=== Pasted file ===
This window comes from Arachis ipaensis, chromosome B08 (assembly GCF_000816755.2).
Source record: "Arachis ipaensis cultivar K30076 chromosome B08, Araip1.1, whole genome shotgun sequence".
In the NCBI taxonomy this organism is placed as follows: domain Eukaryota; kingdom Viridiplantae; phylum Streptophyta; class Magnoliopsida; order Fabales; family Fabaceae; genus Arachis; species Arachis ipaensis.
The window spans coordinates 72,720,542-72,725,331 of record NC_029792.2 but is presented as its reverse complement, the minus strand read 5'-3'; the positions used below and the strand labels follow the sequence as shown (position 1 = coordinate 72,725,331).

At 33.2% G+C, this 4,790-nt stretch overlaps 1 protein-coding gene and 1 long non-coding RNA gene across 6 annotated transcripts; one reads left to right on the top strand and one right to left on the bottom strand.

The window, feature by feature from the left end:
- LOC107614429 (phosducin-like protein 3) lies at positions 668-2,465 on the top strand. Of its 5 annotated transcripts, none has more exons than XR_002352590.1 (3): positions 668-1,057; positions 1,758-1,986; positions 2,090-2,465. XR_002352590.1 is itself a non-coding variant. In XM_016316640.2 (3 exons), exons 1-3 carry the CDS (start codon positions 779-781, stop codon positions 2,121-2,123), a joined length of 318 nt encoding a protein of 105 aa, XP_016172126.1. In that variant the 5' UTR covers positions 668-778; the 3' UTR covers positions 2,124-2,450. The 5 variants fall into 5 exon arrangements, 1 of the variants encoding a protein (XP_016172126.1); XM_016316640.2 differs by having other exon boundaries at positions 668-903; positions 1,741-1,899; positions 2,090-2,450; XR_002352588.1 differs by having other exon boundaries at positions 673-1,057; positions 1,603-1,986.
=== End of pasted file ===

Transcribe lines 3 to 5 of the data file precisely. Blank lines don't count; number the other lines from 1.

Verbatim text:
In the NCBI taxonomy this organism is placed as follows: domain Eukaryota; kingdom Viridiplantae; phylum Streptophyta; class Magnoliopsida; order Fabales; family Fabaceae; genus Arachis; species Arachis ipaensis.
The window spans coordinates 72,720,542-72,725,331 of record NC_029792.2 but is presented as its reverse complement, the minus strand read 5'-3'; the positions used below and the strand labels follow the sequence as shown (position 1 = coordinate 72,725,331).

At 33.2% G+C, this 4,790-nt stretch overlaps 1 protein-coding gene and 1 long non-coding RNA gene across 6 annotated transcripts; one reads left to right on the top strand and one right to left on the bottom strand.